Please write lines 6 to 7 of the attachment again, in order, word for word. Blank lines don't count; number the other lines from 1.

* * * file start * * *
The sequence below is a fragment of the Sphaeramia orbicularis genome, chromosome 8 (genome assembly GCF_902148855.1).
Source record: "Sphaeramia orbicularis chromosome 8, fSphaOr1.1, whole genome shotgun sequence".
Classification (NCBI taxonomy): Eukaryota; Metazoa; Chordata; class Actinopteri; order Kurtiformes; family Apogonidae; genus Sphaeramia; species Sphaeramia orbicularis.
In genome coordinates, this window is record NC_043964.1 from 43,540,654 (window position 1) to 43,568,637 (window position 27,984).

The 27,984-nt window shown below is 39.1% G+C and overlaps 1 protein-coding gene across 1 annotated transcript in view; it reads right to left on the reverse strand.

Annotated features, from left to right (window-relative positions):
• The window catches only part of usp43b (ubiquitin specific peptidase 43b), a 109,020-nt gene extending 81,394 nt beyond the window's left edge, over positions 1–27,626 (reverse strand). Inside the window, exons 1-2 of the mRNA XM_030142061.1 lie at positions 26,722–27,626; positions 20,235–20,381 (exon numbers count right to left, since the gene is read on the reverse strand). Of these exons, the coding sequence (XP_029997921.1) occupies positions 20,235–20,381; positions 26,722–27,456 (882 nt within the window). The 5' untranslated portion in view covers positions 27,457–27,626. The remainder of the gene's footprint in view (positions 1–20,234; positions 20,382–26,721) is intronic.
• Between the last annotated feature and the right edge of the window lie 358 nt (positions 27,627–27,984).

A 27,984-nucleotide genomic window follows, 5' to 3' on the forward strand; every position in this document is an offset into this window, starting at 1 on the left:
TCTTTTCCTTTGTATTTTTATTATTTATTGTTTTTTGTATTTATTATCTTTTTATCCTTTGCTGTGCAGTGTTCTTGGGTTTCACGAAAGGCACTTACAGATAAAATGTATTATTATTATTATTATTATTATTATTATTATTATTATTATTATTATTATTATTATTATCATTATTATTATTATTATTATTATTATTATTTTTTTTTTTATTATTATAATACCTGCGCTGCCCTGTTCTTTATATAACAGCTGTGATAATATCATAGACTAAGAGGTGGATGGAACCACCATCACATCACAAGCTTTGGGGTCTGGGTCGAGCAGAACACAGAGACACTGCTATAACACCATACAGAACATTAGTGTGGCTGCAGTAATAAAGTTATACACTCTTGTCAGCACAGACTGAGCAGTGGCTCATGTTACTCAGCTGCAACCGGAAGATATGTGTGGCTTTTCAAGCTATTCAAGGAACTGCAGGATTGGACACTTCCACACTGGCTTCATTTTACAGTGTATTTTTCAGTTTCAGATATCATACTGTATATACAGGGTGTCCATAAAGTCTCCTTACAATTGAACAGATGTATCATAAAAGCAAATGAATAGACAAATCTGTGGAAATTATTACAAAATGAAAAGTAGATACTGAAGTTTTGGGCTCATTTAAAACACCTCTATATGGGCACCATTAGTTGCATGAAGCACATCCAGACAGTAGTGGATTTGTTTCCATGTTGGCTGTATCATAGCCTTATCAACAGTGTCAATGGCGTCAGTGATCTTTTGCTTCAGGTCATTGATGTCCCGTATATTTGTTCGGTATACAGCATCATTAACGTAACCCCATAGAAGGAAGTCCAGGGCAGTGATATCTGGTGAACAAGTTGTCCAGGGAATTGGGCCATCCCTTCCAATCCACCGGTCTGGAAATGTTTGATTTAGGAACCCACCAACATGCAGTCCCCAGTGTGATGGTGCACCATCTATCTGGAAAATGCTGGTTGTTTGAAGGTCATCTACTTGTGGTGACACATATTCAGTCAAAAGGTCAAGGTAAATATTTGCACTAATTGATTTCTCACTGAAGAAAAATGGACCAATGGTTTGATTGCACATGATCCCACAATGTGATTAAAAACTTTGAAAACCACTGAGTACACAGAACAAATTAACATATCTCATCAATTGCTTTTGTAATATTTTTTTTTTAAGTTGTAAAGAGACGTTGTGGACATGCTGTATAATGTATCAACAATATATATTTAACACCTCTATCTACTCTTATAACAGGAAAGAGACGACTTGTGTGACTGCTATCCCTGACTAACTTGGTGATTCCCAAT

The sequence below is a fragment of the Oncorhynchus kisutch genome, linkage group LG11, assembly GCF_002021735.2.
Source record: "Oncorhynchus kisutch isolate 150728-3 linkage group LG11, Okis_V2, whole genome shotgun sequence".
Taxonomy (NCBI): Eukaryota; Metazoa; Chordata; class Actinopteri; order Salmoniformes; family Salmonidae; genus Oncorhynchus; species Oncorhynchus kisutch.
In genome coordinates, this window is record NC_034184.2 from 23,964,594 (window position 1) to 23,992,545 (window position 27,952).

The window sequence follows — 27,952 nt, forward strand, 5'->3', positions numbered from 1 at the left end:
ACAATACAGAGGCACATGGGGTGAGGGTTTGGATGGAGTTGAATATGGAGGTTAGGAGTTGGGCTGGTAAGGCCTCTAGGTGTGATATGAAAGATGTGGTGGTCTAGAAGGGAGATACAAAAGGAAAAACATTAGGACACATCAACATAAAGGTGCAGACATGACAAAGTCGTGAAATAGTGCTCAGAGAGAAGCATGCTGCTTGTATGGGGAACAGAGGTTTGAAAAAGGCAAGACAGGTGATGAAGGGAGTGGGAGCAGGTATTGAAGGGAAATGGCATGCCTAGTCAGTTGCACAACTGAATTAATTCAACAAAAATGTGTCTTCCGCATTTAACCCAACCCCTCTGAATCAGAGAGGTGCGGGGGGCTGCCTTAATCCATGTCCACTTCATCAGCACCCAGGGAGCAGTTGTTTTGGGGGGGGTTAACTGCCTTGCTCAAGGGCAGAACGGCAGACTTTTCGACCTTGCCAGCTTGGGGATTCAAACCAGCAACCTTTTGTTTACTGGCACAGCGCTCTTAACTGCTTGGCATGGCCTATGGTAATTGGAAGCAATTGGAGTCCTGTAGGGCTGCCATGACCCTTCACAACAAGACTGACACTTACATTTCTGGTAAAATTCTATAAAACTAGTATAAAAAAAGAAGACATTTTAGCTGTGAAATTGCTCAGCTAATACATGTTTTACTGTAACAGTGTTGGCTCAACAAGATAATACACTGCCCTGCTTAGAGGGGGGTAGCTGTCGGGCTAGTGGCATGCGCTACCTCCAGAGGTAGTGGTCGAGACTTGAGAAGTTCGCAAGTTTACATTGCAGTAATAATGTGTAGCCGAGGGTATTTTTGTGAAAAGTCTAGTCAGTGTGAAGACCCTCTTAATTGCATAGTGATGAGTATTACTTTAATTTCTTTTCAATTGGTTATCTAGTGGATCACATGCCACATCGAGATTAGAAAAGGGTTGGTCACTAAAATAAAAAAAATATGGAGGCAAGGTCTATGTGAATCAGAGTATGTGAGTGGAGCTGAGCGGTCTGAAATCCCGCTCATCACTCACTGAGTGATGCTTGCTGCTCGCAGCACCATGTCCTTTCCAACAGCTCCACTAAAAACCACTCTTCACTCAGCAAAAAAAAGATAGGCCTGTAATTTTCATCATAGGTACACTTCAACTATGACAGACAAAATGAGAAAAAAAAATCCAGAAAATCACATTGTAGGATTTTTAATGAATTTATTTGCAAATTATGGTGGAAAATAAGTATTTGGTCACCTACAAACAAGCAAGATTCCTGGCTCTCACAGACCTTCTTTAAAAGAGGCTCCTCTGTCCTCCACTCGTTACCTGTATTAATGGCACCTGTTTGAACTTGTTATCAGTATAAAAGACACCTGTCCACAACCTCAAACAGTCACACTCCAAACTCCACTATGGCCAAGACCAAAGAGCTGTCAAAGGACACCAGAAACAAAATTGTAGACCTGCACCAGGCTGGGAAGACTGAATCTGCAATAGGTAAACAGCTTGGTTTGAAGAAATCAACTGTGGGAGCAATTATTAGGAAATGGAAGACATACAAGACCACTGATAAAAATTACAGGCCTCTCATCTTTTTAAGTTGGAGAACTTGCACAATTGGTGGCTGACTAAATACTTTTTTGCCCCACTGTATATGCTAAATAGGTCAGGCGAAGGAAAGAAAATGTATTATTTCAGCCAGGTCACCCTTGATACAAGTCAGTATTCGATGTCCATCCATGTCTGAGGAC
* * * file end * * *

Annotated features, from left to right (window-relative positions):
• The window catches only part of usp43b (ubiquitin specific peptidase 43b), a 109,020-nt gene extending 81,394 nt beyond the window's left edge, over positions 1–27,626 (reverse strand). Inside the window, exons 1-2 of the mRNA XM_030142061.1 lie at positions 26,722–27,626; positions 20,235–20,381 (exon numbers count right to left, since the gene is read on the reverse strand). Of these exons, the coding sequence (XP_029997921.1) occupies positions 20,235–20,381; positions 26,722–27,456 (882 nt within the window). The 5' untranslated portion in view covers positions 27,457–27,626. The remainder of the gene's footprint in view (positions 1–20,234; positions 20,382–26,721) is intronic.